amforth is probably the gem of this collection. All you need is a serial connection to begin programming high level embedded applications.
As a child, I was fascinated by small, intricate things. Wind up clocks and tree seeds were two of my favorites. This continues through my programming. I take a certain pride in making something small, reliable and easy to comprehend. I also take it a bit further than most. Even in college, while surrounded by engineers (who usually like pragmatic elegance), I was teased for writing a dozen three line functions when my classmates used a single 100 line main.
Similar minimalistic styles can be found in artwork, literature and music. These styles are often enforced by the medium. Ink drawings only use crisp lines. Haiku will never ramble on. Saxophones don't play chords.
Sometimes the tools themselves are simple. An ink pen is pretty simple. However, the full interplay of language available to the poet is beyond a single person's understanding. As for music, you know how complicated a saxophone is if you've ever repaired a broken spring deep in the works.
There is a certain appeal in closing the meta-loop of minimalism in programming. Writing simple, efficient code in languages which themselves are simple and efficient. To that end, I've collected programming environments which are small and self contained, while still useful.
Side note: many of these are for x86 linux. If you don't have linux, find almost any old flash drive or memory card. Install Tiny Core Linux to it. Enable USB booting on your computer. Tiny Core is 10 megabytes and uses a highly modular packaging system. There is a copy on the boot partition of every computer I own, for the two or three times a year when I brick a primary partition. Tiny Core is actively maintained and dead simple to extend. It is a good fit with philosophy of minimalism.
Side note two: several of these are bootable floppies. Such disks and drives are a rare breed today, so boot the images with grub. The same trick works for LILO, too. Basically this copies the image to memory, then executes it. There is one downside, changes to the ram disk will not be saved back to the disk image.
Tiny C Compiler is a very small compiler that very quickly compiles very small x86 binaries. Available for Linux and Windows, use it to build many of the following applications.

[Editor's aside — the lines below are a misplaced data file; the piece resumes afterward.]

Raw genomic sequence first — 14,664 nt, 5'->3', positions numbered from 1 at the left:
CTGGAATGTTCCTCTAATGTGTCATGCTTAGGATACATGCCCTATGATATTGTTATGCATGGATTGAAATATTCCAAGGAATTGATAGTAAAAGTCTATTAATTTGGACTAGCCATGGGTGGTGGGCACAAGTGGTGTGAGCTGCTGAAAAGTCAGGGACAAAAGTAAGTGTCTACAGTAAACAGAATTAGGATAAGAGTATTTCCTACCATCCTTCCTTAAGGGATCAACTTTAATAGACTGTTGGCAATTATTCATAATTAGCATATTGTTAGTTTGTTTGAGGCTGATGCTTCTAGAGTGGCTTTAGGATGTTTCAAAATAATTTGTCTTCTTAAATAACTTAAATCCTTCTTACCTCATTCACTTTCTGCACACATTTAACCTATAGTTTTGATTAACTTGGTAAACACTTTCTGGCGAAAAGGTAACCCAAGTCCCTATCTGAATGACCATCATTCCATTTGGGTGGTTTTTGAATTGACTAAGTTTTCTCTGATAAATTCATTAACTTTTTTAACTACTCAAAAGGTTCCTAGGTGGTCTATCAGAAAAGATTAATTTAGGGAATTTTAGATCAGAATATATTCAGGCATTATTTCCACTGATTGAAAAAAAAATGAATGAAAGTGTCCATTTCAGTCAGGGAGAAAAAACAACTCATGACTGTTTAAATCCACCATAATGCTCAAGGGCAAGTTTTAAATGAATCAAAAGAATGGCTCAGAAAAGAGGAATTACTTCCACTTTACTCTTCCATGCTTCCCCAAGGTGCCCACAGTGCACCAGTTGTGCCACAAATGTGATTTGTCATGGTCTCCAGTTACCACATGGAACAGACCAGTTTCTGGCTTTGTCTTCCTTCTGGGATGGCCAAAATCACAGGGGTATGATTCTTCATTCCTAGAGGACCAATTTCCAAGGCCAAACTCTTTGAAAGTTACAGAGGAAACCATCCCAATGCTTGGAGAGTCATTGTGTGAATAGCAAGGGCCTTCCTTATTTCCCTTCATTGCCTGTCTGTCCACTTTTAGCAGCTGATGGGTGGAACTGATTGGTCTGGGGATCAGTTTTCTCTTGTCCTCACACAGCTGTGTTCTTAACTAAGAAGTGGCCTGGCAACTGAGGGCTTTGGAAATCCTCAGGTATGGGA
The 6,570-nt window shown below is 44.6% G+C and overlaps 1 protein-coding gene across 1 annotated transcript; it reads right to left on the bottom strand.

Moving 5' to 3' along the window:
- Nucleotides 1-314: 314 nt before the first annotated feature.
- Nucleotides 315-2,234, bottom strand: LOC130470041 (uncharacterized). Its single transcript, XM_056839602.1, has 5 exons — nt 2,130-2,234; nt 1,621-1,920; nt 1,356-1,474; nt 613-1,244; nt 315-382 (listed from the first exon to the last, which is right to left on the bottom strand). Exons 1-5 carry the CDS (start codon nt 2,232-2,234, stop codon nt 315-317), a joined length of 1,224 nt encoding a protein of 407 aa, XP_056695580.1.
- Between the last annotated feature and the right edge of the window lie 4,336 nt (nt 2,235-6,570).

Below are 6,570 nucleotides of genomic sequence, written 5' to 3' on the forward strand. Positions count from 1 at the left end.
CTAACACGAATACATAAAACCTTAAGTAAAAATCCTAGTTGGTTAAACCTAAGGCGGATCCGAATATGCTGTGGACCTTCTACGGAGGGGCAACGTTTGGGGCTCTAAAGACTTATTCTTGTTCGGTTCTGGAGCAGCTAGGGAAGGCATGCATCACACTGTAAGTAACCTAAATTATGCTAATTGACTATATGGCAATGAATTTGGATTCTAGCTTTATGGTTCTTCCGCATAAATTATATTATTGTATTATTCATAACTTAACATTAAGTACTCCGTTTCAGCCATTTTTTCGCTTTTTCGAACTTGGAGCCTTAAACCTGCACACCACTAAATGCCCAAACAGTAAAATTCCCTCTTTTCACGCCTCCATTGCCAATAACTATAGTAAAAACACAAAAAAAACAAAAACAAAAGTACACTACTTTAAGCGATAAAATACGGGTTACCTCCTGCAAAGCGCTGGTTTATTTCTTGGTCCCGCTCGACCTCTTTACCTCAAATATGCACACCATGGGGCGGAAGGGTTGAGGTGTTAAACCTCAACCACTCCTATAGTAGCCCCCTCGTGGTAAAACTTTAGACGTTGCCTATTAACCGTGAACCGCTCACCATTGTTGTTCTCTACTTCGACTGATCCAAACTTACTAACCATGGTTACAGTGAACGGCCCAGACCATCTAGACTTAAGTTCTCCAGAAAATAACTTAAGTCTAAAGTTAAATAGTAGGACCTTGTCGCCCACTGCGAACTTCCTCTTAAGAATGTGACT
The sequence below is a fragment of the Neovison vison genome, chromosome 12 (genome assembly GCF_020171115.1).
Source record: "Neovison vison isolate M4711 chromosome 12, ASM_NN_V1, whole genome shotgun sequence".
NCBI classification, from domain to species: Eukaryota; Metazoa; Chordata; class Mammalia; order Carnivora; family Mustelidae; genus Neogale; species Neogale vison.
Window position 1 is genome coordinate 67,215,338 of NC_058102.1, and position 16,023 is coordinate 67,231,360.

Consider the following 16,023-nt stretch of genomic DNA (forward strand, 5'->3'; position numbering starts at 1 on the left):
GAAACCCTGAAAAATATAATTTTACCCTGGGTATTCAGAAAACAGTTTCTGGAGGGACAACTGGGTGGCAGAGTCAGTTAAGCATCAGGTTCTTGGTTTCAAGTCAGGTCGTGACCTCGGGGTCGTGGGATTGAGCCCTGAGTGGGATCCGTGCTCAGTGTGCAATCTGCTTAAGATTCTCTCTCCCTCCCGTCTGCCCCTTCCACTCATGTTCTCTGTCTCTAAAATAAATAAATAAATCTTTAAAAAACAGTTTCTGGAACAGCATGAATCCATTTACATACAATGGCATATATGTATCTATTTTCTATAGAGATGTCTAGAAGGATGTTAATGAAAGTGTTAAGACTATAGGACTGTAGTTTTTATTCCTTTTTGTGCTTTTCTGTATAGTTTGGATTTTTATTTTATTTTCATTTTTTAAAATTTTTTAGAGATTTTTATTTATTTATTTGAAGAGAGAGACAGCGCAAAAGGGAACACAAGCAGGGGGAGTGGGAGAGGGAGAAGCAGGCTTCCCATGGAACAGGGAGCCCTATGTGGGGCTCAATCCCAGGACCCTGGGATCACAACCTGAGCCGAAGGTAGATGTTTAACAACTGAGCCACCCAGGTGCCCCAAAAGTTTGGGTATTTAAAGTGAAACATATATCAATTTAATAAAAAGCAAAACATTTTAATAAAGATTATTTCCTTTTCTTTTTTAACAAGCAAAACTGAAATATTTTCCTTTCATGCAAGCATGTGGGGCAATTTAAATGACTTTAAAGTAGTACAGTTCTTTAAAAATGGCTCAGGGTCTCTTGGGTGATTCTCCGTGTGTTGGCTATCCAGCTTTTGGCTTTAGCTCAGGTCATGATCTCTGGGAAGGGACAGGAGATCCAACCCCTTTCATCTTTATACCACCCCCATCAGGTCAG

Caml Light compiles for windows and unixes. The entire system is about 200kb.
dream Scheme is an R4RS compatible Scheme written in x86 assembly. There are versions for Linux, Windows, and bootable floppy.
Gofer (GOod For Equational Reasoning) is a subset of Haskell 1.2. Very small, very fast, but no GC.
jonesforth is a literate x86 assembly tutorial and forth environment. Public domain, too.
joy is an odd little language. It feels halfway between Forth and Factor. But throw in single assignment and Lisp-style code manipulation, while replacing every flow control statement with combinators.
Little Smalltalk v3 has a non-graphical Smalltalk REPL in 40K. V4 segfaults a bunch, and v5 was biggish.
Movitz is a small (almost) ANSI complete Common Lisp which runs on bare x86. The floppy image works well, but I had some issues with screen width. Asteroids and emacs are available on archive.org, but I haven't tested these yet.
Open Firmware provides a Forth environment and a lot of hooks into your system. The build instructions do not match the current directory layout, but you can figure it out.
Oxford Oberon-2 is the smallest Oberon compiler around. Building from source is a little convoluted, but works on Solaris, Linux, Windows.
SmartEiffel Compiles to C or JVM bytecode. I recommend version 1.1, or the pre 1.0 SmallEiffel.
TinyScheme is mostly R5RS. See the site for optional goodies like sockets, filesystems and regular expressions.
Some of these are not programming languages. Some are languages, but don't run on the metal themselves. Some of them are clever toys, but not useful. Some are redundant. Some are useful, but also comparatively big. Some look awesome, but I don't have the hardware for proper experimentation. They still deserve mention, and if your tastes differ from mine, may even be exactly what you are looking for.
- a-Linux has a 532 byte http server.
- BashForth is a portable, no install atrocity.
- bitlash fixes one of my complaints about the Arduino, by providing an interactive shell.
- Bluebottle is the very modern OS built on Oberon-2.
- Chaos Linux is a 6Mb distro for clusters.
- Dreams is a message-passing Forth.
- GTK-server can easily give any little program a GUI.
- Hedgehog Lisp "Never underestimate the power of a small tactical Lisp interpreter."
- IOCCC x-lisp is a tiny lisp interpreter, which stores all it's data structures as strings.
- IoL4 merges the IO language and L4 microkernel. Very buggy.
- Language Zoo contains several different styles of languages written in OCaml.
- Lua is a common application scripting language.
- MinForth provides windows, linux, dos and source versions.
- OCaml Mindstorm runs on the second generation brick, the NXT.
- pbForth for RCX is a nifty interactive Forth for the Lego Mindstorms.
- pbLua offers a complete toolchain and is actively developed.
- Pico Lisp is a very complete lisp system, with many libraries.
- picoOS supplies a small real time operating system for several platforms.
- smlisp almost made the cut, but the Modula3 library kills its size.
- TFLC is a very small and experimental Haskell engine.
- tinypy is missing all of my favorite features.
- uBASIC is the only Basic listed here, and only then because it was written by the brilliant guy behind uIP.
- XS for RCX is a Lisp shell for Lego Mindstorms.